On the festival’s main stage, the searing guitar interplay of Godsmack turned out to be surprisingly impressive. On record, the Boston band seems formulaic and contrived, a harder-edged version of such lame MTV favorites as Matchbox 20 and Third Eye Blind. Live, however, they were sharp and convincing, and they managed to turn the extensive guitar jams at the end of their songs into something fresh and ferocious.
Tommy Lee, post-Mötley Crüe and post-Pamela Anderson, inadvertently provided some comic relief as he flapped his arms, unsuccessfully trying to get the crowd to react to his silly clown posse of a band, Methods of Mayhem. After a while, he started screaming at the crowd, shouting, “Hey, come on you fuckers! We’re rocking our dicks off up here!” But the crowd yawned, and Lee eventually stomped off after throwing his guitar to the ground.
Not all the entertainment was onstage: There was the Never Never Land midway, with its tattoo parlors, body-piercing stalls, carnival games, and merchandise stands. Among the endless clothing tables, the most unforgettable, Room 13, sported about three-dozen different black T-shirts for sale, all striving to be as offensive as possible. A few examples: “Smile, Satan Loves You,” “Fuck You, You Fucking Fuck,” and “Kiss the Devil Good Morning.” Still, my favorite T-shirt of the day was worn by a pimple-faced boy of about 14 who was soaking in sweat as he left the mosh pit; the shirt read: “Chicks Hate Me.”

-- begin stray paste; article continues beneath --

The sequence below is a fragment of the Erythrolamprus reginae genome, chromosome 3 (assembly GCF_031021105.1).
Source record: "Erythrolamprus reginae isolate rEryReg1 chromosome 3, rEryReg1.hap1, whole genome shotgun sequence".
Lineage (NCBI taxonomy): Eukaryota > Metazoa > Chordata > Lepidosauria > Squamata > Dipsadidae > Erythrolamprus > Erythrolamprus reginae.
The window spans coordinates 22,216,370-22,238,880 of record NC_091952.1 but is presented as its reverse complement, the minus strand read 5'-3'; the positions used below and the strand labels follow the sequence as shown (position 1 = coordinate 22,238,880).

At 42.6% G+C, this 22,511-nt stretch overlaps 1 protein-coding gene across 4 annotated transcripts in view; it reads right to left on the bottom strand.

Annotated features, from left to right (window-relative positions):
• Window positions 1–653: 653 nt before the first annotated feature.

For sheer entertainment value, though, few attractions could top Ozzy himself, who moved across the stage in tiny stumble-steps, like a mental patient shuffling down the hallway of an asylum, while his young, bad-ass band played three decades’ worth of metal-music anthems. Osbourne, theatrical as ever but far from threatening, sprayed the crowd with water, dumped buckets of water on himself, and wielded his batty, high-pitched, tightly pinched voice with more power and subtlety than he’s ever shown.
Osbourne is still a court jester, but he has managed to transform himself from a pitiable clown into an entertaining figure deserving of respect. He’s clearly having more fun than ever. His closing set of the festival began with a hilarious series of videotaped segments that injected him into a variety of pop-culture scenarios: He wielded a sword in a scene from Gladiator, then luridly sang “Oops, I did it again” to Britney Spears. In a take-off of The Sixth Sense, Osbourne lay prone in a hospital bed and told an earnest Bruce Willis, “I want to tell you my secret now”which turned out to be that he can’t quit masturbating. On the set of Who Wants to Be a Millionaire, in response to Regis Philbin’s portentous query if that was his final answer, Osbourne exploded in anger, screaming, “What, are you fucking deaf?!” Finally, the skits ended with the singer amid Budweiser’s “wassup!” commercial, wearing an Afro wig and howling into the phone.
Now playing to huge crowds across the country, the 51-year-old Osbourne, perhaps the British rock star least likely to have survived and flourished, is having the last laugh. Fortunately, he’s letting his fans in on the jokewhile showing them that the musical genre he helped create will live on as long as young boys and girls want to release their anger through rock music.